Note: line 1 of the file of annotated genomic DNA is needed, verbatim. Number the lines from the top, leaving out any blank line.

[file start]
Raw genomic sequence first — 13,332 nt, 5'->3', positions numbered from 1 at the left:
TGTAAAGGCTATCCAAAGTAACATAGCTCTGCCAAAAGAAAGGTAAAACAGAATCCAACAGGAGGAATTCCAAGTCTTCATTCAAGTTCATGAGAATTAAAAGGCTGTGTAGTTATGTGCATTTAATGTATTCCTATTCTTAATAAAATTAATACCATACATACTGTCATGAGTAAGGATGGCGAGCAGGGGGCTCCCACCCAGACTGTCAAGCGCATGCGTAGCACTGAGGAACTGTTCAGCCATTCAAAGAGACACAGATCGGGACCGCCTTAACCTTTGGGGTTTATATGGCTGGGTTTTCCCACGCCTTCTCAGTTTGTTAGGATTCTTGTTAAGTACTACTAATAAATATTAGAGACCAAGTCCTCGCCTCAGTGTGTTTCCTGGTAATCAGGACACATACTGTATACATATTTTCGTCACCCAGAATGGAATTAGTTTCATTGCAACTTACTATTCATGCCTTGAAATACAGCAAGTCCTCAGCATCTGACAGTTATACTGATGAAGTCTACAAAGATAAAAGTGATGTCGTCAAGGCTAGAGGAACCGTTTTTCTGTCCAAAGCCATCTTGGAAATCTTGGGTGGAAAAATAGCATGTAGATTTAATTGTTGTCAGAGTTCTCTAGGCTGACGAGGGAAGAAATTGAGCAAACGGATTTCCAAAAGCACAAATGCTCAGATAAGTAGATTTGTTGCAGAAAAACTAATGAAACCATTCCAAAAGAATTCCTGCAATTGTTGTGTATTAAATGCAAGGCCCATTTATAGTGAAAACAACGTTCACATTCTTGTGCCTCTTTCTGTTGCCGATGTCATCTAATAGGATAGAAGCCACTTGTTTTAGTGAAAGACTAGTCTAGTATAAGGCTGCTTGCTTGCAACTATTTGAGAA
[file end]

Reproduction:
Raw genomic sequence first — 13,332 nt, 5'->3', positions numbered from 1 at the left: